This morning we went to see a show at the Grips theater, a theater intended for children. We waded through elementary schoolers on our way to our seats, and I was braced for the worst. The people came on stage and the beginning proved to be just as juvenile as I expected. The acting was pretty exaggerated and the humor was juvenile, so I immediately expected the whole thing to be like a kids' show.
In places, I was right, there was some pretty basic humor, but it also incorporated a lot of very mature ideas. It was about water in the world, and how many people get sick and die because they don't have access to clean water. It challenged kids to question, challenge, and even disobey authority figures. They were encouraged to protest and come up with ideas to fix the problem. They were shown pictures of people dying, and, for a large portion of the show, there was a count of how many people had died due to sickness from unclean water just during the play.
This is the last thing that I would expect for children's theater. In the USA, we try to shelter kids, and not have them think about the harsh realities of the world, but here their teachers bring them to see these shows and make them conscious of the world's problems and prepare them to find solutions to them. It was really astounding to me to see these elementary schoolers brought to the theater to watch a play that talks about the consequences of consumerism and pollution on the populations of countries that don't often even get thought of.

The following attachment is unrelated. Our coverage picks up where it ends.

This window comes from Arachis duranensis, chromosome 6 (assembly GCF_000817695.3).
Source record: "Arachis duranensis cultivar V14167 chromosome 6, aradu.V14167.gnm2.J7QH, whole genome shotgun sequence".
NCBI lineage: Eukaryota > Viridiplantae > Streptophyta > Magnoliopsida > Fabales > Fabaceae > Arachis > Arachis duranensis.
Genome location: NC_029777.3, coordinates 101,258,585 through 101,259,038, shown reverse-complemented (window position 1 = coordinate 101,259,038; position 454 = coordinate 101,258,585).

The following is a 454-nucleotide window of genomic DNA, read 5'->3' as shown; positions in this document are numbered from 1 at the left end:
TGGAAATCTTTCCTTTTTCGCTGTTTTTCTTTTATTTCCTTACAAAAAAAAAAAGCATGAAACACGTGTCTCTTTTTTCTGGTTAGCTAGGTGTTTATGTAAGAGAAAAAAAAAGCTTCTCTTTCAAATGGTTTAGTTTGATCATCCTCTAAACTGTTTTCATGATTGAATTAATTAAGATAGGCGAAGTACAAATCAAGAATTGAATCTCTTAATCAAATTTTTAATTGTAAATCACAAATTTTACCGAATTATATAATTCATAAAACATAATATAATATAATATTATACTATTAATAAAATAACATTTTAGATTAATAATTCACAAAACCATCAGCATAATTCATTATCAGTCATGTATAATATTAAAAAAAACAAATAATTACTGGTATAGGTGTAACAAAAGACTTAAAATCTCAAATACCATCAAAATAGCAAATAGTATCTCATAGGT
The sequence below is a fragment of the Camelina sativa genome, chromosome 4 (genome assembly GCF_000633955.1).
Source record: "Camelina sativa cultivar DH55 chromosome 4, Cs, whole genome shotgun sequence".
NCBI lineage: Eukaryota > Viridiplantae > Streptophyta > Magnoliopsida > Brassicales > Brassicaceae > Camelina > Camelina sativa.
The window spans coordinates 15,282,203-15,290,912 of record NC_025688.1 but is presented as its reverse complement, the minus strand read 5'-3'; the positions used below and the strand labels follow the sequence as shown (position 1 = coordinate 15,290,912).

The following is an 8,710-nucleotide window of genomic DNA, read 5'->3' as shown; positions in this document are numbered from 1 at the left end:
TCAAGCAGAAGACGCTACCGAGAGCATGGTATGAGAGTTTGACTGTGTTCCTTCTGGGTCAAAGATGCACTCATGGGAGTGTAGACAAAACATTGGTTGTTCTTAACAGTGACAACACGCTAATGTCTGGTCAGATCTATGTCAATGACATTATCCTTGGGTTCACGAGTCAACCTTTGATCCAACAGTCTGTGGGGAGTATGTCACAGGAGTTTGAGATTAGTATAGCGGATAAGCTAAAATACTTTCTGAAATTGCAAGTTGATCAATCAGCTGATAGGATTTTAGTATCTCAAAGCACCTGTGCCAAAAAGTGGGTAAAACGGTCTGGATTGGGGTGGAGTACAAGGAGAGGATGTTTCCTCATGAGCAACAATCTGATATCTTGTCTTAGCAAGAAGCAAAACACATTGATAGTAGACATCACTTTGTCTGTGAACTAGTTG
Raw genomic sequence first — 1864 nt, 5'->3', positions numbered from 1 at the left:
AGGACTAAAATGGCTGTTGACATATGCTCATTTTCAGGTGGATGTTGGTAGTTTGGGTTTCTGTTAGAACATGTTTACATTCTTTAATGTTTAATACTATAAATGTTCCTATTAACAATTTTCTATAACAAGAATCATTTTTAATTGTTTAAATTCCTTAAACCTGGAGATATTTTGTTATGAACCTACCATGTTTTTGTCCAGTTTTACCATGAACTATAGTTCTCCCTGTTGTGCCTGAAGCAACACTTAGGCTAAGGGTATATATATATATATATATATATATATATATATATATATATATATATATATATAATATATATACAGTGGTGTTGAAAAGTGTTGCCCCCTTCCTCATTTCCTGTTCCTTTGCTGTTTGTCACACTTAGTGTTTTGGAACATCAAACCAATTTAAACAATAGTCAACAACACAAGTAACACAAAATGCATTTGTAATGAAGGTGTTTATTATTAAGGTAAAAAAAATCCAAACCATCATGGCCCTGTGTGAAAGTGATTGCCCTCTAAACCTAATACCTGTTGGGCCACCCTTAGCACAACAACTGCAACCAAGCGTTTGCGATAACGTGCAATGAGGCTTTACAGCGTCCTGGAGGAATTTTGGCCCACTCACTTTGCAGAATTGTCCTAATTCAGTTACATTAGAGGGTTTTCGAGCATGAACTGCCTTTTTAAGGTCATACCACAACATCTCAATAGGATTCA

While it didn't really present all the details of the situation, it did get everyone thinking about the situation and how they might be contributing to the problem. It was really refreshing to see something that wasn't the typical diluted disney story given to children. This piece shows that kids can be treated as real people who think and can handle hearing that there's a problem. It's a lesson that Americans should take in the way they handle their own kids.